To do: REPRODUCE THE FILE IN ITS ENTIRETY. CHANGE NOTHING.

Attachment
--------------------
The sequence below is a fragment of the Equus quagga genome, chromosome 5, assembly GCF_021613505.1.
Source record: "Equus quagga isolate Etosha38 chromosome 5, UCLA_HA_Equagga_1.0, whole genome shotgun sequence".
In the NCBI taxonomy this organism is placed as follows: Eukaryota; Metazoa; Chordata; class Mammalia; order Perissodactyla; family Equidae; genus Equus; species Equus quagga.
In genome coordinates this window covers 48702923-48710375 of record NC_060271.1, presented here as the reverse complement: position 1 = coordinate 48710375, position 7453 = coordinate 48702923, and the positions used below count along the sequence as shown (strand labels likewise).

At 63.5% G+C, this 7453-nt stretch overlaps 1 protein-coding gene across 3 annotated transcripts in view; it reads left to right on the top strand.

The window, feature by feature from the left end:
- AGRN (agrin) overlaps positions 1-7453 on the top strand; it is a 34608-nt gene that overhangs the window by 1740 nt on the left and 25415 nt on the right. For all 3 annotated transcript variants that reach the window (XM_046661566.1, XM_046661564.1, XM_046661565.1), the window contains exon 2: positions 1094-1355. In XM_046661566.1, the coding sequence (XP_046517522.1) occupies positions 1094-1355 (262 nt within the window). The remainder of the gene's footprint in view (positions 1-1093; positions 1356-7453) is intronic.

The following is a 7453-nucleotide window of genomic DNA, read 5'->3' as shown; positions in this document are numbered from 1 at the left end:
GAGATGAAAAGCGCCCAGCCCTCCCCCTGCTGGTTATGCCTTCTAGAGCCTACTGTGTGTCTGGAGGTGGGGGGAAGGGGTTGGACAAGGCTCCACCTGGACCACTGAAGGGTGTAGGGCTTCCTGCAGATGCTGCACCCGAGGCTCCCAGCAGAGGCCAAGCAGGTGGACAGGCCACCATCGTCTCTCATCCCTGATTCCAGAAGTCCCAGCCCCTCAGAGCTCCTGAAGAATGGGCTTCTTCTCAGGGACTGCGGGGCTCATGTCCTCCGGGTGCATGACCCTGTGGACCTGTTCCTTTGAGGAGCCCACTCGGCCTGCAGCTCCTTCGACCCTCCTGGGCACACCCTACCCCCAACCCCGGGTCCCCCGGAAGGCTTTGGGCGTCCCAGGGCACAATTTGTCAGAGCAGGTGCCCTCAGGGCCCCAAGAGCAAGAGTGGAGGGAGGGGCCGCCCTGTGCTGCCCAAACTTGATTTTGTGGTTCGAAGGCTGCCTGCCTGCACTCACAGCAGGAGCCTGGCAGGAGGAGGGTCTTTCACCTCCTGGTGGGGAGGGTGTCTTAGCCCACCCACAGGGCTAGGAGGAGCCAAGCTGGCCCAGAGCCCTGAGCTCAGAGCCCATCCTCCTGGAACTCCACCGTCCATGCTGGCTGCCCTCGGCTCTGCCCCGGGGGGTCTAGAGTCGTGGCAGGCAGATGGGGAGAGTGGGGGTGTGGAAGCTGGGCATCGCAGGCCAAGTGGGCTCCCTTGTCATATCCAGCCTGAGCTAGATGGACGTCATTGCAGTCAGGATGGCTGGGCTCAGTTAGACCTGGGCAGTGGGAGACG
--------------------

The sequence below is a fragment of the Equus quagga genome, chromosome 5, assembly GCF_021613505.1.
Source record: "Equus quagga isolate Etosha38 chromosome 5, UCLA_HA_Equagga_1.0, whole genome shotgun sequence".
In the NCBI taxonomy this organism is placed as follows: Eukaryota; Metazoa; Chordata; class Mammalia; order Perissodactyla; family Equidae; genus Equus; species Equus quagga.
In genome coordinates this window covers 48702923-48710375 of record NC_060271.1, presented here as the reverse complement: position 1 = coordinate 48710375, position 7453 = coordinate 48702923, and the positions used below count along the sequence as shown (strand labels likewise).

At 63.5% G+C, this 7453-nt stretch overlaps 1 protein-coding gene across 3 annotated transcripts in view; it reads left to right on the top strand.

The window, feature by feature from the left end:
- AGRN (agrin) overlaps positions 1-7453 on the top strand; it is a 34608-nt gene that overhangs the window by 1740 nt on the left and 25415 nt on the right. For all 3 annotated transcript variants that reach the window (XM_046661566.1, XM_046661564.1, XM_046661565.1), the window contains exon 2: positions 1094-1355. In XM_046661566.1, the coding sequence (XP_046517522.1) occupies positions 1094-1355 (262 nt within the window). The remainder of the gene's footprint in view (positions 1-1093; positions 1356-7453) is intronic.

The following is a 7453-nucleotide window of genomic DNA, read 5'->3' as shown; positions in this document are numbered from 1 at the left end:
GAGATGAAAAGCGCCCAGCCCTCCCCCTGCTGGTTATGCCTTCTAGAGCCTACTGTGTGTCTGGAGGTGGGGGGAAGGGGTTGGACAAGGCTCCACCTGGACCACTGAAGGGTGTAGGGCTTCCTGCAGATGCTGCACCCGAGGCTCCCAGCAGAGGCCAAGCAGGTGGACAGGCCACCATCGTCTCTCATCCCTGATTCCAGAAGTCCCAGCCCCTCAGAGCTCCTGAAGAATGGGCTTCTTCTCAGGGACTGCGGGGCTCATGTCCTCCGGGTGCATGACCCTGTGGACCTGTTCCTTTGAGGAGCCCACTCGGCCTGCAGCTCCTTCGACCCTCCTGGGCACACCCTACCCCCAACCCCGGGTCCCCCGGAAGGCTTTGGGCGTCCCAGGGCACAATTTGTCAGAGCAGGTGCCCTCAGGGCCCCAAGAGCAAGAGTGGAGGGAGGGGCCGCCCTGTGCTGCCCAAACTTGATTTTGTGGTTCGAAGGCTGCCTGCCTGCACTCACAGCAGGAGCCTGGCAGGAGGAGGGTCTTTCACCTCCTGGTGGGGAGGGTGTCTTAGCCCACCCACAGGGCTAGGAGGAGCCAAGCTGGCCCAGAGCCCTGAGCTCAGAGCCCATCCTCCTGGAACTCCACCGTCCATGCTGGCTGCCCTCGGCTCTGCCCCGGGGGGTCTAGAGTCGTGGCAGGCAGATGGGGAGAGTGGGGGTGTGGAAGCTGGGCATCGCAGGCCAAGTGGGCTCCCTTGTCATATCCAGCCTGAGCTAGATGGACGTCATTGCAGTCAGGATGGCTGGGCTCAGTTAGACCTGGGCAGTGGGAGACG